Misadventures in Travel Photography: The Art of the Self-Portrait
One activity I’ve attempted to master on several occasions – in both traveling and life in general –is the act of taking a picture of myself without feeling or looking like the most awkward person in the room. To say that I am not photogenic would be putting it lightly; I only have a handful of pictures that I think are legitimately attractive, and these pictures were either taken when I was a toddler, when I was slightly turned away from the camera, or when I had absolutely no idea my picture was being taken (this is rare; I can usually sense when someone is about to take my picture because I suddenly feel terrified and cold).
As my traveling strategies have evolved, so too have my picture-taking strategies. In the beginning, I had very little shame and wasn’t really afraid to ask anyone to take my picture. It’s what I saw everyone else doing, and I wanted to fit in. But with this act comes the risk that you’ll get someone who doesn’t really know what they are doing:
This sparked a new realization that a love affair with The X-Files would later confirm – others cannot be trusted. If I wanted to get a good picture of myself, it would be up to me, and me alone, to make that picture happen.
Appropriately, my next trip was a solo venture. I was planning my own route, handling my own backpack, managing my own money, and getting myself lost, so it seemed like the perfect opportunity to get accustomed to taking my own pictures. I had only one problem – even if I’d had any room in my suitcase to lug a tripod around, the thought of using one in a crowded city when others could watch and judge me wasn’t the most appealing option. Instead, I fell back on a strategy I’d mastered during several outings with female friends, usually at bars or baseball games (particularly during our preteen years):
Taking a picture of yourself at arm’s length, while convenient, probably isn’t the best way to capture a place or monument that you’d like to remember forever – if you’re like me, no matter how many times you try to take the picture, some part of your face will either be cut off or blocking the thing you’re trying to photograph (or, usually, both). Some people can pull these pictures off, and for this I admire and envy them, but as I was born with a very large face and no ability to aim I am not the most ideal candidate for this method.
However, if your story sounds similar to mine, know this: we are not alone. There are plenty of us who can’t take a good arm’s length picture or work a tripod or trust a random stranger with our cameras – and so, inevitably, sometimes we’ll run into each other during our travels, and we’ll agree to trade a picture for a picture. The “picture trade” is a more dependable system than simply stopping a random passerby because generally the person with whom you swap is a fellow traveler who has been taking pictures all day and is therefore in the picture-taking zone. They’re ready. The picture they’ll take will be good. During a “picture trade,” we empathize with each other; we take each other’s picture the way we’d want our picture to be taken. For those of you who swapped pictures with me in France, Ireland, Spain, and beyond – your pictures of me are probably the best ones I have from my trips abroad.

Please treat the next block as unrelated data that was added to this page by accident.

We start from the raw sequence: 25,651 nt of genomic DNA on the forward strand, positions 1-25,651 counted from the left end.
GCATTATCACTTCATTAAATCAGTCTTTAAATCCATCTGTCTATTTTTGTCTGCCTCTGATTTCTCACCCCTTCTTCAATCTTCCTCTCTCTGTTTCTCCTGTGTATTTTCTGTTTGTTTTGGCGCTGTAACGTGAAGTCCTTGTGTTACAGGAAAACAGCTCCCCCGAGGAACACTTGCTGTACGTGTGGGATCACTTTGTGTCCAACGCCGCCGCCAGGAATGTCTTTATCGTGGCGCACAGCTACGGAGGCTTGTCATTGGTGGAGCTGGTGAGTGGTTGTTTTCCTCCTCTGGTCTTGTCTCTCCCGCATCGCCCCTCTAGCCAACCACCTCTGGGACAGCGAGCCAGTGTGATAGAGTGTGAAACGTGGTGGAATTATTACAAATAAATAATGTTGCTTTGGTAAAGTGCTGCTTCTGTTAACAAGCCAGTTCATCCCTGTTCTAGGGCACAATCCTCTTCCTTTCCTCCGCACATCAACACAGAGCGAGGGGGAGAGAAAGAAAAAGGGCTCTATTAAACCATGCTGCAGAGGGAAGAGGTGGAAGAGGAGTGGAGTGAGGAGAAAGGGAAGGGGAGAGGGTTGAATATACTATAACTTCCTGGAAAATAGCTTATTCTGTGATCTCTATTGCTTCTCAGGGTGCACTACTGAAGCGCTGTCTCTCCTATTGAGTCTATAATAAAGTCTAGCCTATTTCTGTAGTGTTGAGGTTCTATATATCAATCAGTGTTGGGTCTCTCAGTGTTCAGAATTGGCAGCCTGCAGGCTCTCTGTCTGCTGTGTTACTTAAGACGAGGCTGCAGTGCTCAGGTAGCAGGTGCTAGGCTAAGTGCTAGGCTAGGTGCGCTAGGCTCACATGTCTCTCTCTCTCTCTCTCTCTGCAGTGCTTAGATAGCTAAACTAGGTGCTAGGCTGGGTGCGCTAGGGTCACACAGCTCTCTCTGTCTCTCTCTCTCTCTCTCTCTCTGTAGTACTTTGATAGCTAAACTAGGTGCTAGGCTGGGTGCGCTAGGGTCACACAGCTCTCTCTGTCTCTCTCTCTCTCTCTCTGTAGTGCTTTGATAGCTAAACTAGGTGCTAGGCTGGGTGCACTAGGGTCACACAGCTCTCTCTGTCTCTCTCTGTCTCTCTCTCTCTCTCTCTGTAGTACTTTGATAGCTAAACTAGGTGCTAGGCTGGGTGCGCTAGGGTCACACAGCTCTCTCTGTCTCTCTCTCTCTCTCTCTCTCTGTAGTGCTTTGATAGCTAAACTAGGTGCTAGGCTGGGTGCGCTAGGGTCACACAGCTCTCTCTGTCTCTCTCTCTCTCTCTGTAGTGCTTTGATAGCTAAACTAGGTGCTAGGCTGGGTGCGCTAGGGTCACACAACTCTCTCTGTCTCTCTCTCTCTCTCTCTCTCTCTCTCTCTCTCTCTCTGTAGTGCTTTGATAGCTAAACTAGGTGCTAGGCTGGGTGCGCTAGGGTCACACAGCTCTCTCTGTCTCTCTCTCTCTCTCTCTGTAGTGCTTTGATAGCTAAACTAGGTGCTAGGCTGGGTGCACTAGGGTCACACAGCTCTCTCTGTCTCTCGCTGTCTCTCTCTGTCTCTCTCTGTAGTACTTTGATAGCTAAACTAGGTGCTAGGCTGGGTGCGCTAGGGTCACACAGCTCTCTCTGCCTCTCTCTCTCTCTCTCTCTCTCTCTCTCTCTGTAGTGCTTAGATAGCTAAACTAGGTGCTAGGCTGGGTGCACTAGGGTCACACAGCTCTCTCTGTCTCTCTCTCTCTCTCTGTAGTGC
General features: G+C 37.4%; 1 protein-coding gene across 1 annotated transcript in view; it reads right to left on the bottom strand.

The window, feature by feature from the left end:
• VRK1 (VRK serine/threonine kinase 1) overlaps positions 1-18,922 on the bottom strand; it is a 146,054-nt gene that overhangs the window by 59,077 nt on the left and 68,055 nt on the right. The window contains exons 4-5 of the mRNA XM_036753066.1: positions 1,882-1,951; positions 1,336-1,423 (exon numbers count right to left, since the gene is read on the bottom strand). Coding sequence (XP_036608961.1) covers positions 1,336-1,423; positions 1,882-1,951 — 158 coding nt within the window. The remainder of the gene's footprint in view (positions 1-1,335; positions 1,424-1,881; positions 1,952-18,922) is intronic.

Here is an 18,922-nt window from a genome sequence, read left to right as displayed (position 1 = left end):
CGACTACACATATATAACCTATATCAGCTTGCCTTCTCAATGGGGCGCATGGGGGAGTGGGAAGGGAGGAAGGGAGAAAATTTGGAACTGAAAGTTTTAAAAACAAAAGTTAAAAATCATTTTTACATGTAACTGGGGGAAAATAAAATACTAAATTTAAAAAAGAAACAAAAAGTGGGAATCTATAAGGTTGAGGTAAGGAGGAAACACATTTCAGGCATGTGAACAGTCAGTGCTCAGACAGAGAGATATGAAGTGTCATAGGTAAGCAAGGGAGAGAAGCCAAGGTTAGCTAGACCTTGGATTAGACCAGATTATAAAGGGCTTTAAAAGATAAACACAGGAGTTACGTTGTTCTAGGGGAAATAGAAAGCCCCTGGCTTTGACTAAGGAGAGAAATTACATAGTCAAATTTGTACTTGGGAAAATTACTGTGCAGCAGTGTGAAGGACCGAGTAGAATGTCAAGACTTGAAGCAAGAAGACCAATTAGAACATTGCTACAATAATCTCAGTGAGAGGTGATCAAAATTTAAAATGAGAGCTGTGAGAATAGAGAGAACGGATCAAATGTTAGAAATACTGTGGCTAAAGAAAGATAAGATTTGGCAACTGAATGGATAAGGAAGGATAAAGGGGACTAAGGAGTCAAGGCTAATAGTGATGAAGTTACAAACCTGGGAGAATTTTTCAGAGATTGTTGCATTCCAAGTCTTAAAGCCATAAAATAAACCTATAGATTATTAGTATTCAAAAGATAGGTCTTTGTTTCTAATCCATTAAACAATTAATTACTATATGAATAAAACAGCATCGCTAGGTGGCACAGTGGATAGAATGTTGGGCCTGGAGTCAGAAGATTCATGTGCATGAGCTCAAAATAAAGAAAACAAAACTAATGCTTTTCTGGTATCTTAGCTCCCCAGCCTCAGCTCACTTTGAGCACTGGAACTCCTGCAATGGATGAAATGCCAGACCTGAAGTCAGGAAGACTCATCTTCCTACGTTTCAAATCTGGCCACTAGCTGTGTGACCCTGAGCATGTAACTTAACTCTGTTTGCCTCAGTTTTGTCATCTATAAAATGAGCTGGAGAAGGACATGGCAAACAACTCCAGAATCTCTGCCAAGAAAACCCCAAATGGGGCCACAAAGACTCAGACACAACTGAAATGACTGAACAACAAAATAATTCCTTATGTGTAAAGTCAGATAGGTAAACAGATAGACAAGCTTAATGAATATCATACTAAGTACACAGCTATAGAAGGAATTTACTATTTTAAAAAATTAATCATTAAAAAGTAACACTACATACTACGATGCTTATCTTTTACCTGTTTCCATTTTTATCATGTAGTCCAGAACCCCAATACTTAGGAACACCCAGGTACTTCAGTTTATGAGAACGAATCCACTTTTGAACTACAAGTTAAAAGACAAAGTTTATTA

Naturally, just when this “picture trade” system started to get me more comfortable with the idea that I might sometimes look at least passably decent in a photograph, I came across an unforeseen flaw: the off-season. When traveling in the off-season, or even just a really secluded place, you won’t always be able to find someone to swap pictures with. In a recent visit to the Cold Green House in Lisbon, I found myself back at square one – I briefly considered resorting back to my old arm-length-picture-taking ways, but that didn’t seem so appealing anymore. I wanted a new challenge. Maybe it was the fact that I was wearing a cute outfit that day and had been reading a lot of fashion blogs before my trip, or maybe there was some potent substance radiating from the plants that was making me light-headed, but for whatever reason I decided to use the plants and rocks as tripods and pose for pictures by myself.
No one else was around, barely even any employees, so I didn’t feel embarrassed at all. In fact, I had an absolutely fabulous time running around, setting up my camera, and striking various (mostly awkward) poses with all of the different plants. I had never staged a photo shoot for myself before, but I’d also never been in such a secluded environment during any of my travels, either. It seemed like a poetic (if somewhat contrived) climax for my solo-picture-taking saga – only when I was truly alone was I able to let loose and enjoy sharing the camera with the place I was exploring. Maybe sometimes you just need to run around a giant green house full of plants.
Since I have now clearly mastered taking pictures of myself and am ready to get started on my own travel/fashion blog, I’ve staged some meager attempts to master video-taking when I’m traveling, as well. So far, the start of my video career closely resembles the start of my photography career: I have only been using the arm’s-length-video-taking method. We’ll see how this goes.
About the Author
Jackie DesForges is a writer from Los Angeles currently living in Chicago. To date she has served as a student ambassador in England and France, a volunteer in Mexico, an art student on the Riviera, and a fledgling travel writer in Edinburgh. Currently she spends her time blogging about travels past and present at www.jackietravels.com and saving her pennies for her next great adventure overseas.